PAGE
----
Los Angeles Times

Autopsy will show if MPX caused death

Official didn’t say whether there was an underlying condition.

- By Rong-Gong Lin II, Luke Money and Grace Toohey

Los Angeles County health officials are investigat­ing the death of a person diagnosed with MPX to see whether the viral illness was a primary cause of mortality.

An autopsy still needs to be conducted, and “it does take time for those results to come back. So it may be as soon as a few days, or it may take a few weeks,” according to Dr. Rita Singhal, chief medical officer for the county’s Department of Public Health.

“It’s not a confirmed death due to monkeypox,” she said at a briefing Thursday. “We do have a death of a person who did have a diagnosis of monkeypox. And so this is something that we will investigat­e further.”

Singhal didn’t respond to a question about whether the individual had underlying health conditions.

Health officials in California recently started to use the name MPX — pronounced mpox — instead of monkeypox because of widespread concerns the older name is stigmatizi­ng and racist. The World Health Organizati­on is in the process of formally renaming the disease, which will take several months.

L.A. County officials will work with the U.S. Centers for Disease Control and Prevention and state health officials to determine whether they need to change guidelines about how to treat MPX patients, especially those who are severely ill, Singhal said.

Deaths and severe illness are still rare in the global outbreak. This is the second death in the U.S. in which officials are probing whether MPX was a contributi­ng cause.

Health officials in Texas said last week they were investigat­ing the death of an adult who was severely immunocomp­romised. It wasn’t immediatel­y clear what role MPX played in that person’s death.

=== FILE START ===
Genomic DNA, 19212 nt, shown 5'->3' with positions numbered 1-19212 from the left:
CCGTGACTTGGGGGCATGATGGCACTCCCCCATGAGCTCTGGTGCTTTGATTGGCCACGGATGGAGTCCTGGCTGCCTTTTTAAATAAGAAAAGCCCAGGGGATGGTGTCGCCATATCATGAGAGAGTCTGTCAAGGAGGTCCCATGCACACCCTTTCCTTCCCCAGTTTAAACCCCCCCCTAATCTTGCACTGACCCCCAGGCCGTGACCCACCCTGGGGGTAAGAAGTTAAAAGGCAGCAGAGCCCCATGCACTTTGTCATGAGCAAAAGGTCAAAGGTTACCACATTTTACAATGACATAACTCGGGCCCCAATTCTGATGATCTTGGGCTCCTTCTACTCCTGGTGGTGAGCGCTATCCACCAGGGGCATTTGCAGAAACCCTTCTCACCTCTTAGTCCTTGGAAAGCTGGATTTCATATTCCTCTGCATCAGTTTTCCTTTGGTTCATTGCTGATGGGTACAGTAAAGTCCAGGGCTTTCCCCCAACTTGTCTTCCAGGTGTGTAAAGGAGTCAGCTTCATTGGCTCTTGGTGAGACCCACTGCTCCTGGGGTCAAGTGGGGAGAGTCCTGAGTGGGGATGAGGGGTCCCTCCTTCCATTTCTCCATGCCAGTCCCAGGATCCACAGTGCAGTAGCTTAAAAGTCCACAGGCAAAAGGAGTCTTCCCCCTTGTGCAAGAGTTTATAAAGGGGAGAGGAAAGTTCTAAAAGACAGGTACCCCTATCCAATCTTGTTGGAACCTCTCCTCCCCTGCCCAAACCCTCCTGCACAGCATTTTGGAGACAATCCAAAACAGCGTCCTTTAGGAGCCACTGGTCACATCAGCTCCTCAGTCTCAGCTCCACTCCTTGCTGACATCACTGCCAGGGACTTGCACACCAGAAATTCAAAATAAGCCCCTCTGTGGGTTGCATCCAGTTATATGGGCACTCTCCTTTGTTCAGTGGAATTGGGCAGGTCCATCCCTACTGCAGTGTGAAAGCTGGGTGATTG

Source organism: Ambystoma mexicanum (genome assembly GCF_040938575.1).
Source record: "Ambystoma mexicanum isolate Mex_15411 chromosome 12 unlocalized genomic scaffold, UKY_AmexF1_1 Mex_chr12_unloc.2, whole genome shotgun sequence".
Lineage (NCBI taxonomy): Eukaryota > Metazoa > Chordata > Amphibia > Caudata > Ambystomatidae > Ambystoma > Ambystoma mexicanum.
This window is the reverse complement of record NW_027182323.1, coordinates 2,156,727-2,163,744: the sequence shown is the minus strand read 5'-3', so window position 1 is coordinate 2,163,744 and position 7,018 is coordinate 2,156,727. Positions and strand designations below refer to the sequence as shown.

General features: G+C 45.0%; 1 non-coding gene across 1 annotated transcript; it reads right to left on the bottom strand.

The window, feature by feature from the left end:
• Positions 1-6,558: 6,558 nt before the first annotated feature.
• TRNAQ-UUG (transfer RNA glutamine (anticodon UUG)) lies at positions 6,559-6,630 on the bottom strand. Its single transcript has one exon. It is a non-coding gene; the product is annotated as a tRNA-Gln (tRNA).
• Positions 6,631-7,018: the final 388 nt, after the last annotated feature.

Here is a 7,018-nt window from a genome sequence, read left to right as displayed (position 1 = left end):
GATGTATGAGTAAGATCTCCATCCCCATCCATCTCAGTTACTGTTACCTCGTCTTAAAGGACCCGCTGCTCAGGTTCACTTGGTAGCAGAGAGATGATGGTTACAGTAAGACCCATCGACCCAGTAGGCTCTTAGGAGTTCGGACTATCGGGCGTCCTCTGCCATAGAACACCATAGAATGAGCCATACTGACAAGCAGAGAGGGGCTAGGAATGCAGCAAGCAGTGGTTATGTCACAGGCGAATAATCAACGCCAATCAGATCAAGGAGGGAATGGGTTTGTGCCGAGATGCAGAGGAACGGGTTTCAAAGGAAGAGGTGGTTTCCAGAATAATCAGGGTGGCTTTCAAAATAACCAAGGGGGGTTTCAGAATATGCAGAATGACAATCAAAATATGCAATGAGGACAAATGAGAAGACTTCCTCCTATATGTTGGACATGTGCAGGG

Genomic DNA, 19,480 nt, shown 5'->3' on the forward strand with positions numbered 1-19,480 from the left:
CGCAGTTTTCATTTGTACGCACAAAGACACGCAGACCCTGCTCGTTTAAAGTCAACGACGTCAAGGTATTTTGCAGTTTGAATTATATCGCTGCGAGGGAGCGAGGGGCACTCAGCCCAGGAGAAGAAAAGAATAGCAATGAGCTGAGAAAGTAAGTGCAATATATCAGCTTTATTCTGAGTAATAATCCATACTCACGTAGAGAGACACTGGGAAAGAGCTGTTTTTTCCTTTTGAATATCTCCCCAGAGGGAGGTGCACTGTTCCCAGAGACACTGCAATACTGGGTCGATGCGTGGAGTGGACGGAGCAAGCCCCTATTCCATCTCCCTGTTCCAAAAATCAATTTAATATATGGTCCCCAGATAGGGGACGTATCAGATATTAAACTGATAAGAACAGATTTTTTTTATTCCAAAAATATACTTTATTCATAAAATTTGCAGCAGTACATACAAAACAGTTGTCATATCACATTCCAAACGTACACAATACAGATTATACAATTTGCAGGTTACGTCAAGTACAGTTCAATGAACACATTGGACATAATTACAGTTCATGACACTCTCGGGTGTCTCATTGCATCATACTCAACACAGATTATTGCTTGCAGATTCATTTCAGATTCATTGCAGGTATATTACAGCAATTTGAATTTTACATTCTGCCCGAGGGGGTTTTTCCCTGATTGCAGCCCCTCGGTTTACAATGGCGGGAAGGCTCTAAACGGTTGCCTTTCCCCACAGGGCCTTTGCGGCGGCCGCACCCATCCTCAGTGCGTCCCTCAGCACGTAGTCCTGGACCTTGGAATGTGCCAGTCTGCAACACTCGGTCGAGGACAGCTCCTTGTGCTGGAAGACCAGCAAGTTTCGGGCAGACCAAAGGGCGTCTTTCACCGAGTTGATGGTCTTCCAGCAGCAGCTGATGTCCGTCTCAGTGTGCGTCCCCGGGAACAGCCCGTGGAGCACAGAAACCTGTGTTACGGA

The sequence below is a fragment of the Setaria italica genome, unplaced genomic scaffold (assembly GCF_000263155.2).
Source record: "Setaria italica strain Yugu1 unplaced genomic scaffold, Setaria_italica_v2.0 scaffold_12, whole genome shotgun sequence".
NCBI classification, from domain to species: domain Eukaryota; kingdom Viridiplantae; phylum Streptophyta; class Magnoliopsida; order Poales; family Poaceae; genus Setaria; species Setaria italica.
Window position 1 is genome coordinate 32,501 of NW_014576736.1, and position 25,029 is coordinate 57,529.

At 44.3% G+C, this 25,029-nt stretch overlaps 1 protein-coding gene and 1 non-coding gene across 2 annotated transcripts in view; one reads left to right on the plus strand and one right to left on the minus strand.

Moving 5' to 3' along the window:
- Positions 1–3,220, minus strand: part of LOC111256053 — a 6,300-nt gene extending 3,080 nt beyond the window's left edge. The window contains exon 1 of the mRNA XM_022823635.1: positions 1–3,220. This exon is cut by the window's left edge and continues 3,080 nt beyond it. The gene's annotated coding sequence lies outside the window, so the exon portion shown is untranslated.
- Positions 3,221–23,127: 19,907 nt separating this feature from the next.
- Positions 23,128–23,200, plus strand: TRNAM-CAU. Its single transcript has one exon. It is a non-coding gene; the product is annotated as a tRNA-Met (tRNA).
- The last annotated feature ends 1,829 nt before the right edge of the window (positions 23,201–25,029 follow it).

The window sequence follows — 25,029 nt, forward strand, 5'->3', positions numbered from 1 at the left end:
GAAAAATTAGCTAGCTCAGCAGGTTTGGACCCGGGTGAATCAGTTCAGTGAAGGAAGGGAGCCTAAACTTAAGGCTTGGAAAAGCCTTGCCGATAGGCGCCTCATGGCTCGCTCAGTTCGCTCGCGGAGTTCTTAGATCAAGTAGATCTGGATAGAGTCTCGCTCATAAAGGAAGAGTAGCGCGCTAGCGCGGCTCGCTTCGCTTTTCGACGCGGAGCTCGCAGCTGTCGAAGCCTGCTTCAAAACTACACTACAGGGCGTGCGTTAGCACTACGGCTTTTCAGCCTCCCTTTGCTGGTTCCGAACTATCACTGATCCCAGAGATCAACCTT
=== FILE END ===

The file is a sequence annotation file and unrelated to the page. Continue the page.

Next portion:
There have been more than 56,000 cases worldwide, including more than 21,000 in the U.S. Globally, there have been seven confirmed deaths among MPX-infected people in countries where the virus was not circulatin­g prior to this year’s outbreak.

More than 4,100 probable and confirmed MPX cases have been reported in California. L.A. County, the most populous in the nation, has reported 1,805 cumulative cases. San Francisco has the second-highest tally, with more than 750. However, on a per capita basis, San Francisco has a much higher case rate — 87 cases for every 100,000 residents, compared with L.A. County’s 18.

San Diego, Riverside, Alameda, Orange, Santa Clara and Sacramento counties have each reported at least 125 MPX cases as well.

Of the roughly 3,100 MPX cases in California for which data are available, 140 patients were hospitaliz­ed at some point — a rate of about 4.5%.

The rate of newly reported MPX cases continues to slow. For the sevenday period that ended Thursday, L.A. County reported 187 new MPX cases, a 30% decline from the prior week’s tally of 269.

L.A. County’s apparent weekly peak was Aug. 19 to Aug. 25, when 313 MPX cases were reported.

San Francisco is also observing a slowdown in newly reported MPX cases.

Last week, Singhal credited the slowdown in part to vaccinatio­n efforts and nationwide survey data suggesting that gay and bisexual men have decreased their number of sexual partners and one-time sexual encounters in light of the outbreak.

And because MPX is much harder to transmit — it typically requires close skin-to-skin contact for an infection to occur, and is nowhere near as transmissi­ble through air as the coronaviru­s — “there is going to be a natural burning out that you’ll see after some time,” Singhal said.

MPX disease is characteri­zed by virus-filled rashes and lesions that can look like pimples, bumps or blisters. It can appear first in the genital area and rectum before spreading to other parts of the body, and because the rashes can be mistaken for other skin issues, the virus can easily spread during intimate encounters. Risk is higher for people with multiple sexual partners.

“We likely will continue to see cases for a long time to come. But at least the current high number that we’re seeing, we are hoping to see that that will go down,” Singhal said.

The shortage of the MPX vaccine is also easing. Two weeks ago, L.A. County began allowing people to walk up to some MPX vaccinatio­n sites to get immunized without requiring an appointmen­t.

L.A. County on Thursday expanded eligibilit­y for the Jynneos vaccine to include people who may be at risk for future exposures. Eligibilit­y had been limited to higherrisk people and those who may have had a recent exposure.

“At this time, only about one-third of individual­s in L.A. County who are due for a second dose of monkeypox vaccine have received it. We are strongly encouragin­g that anyone who is due should receive their second dose to optimize their immune response,” Singhal said.

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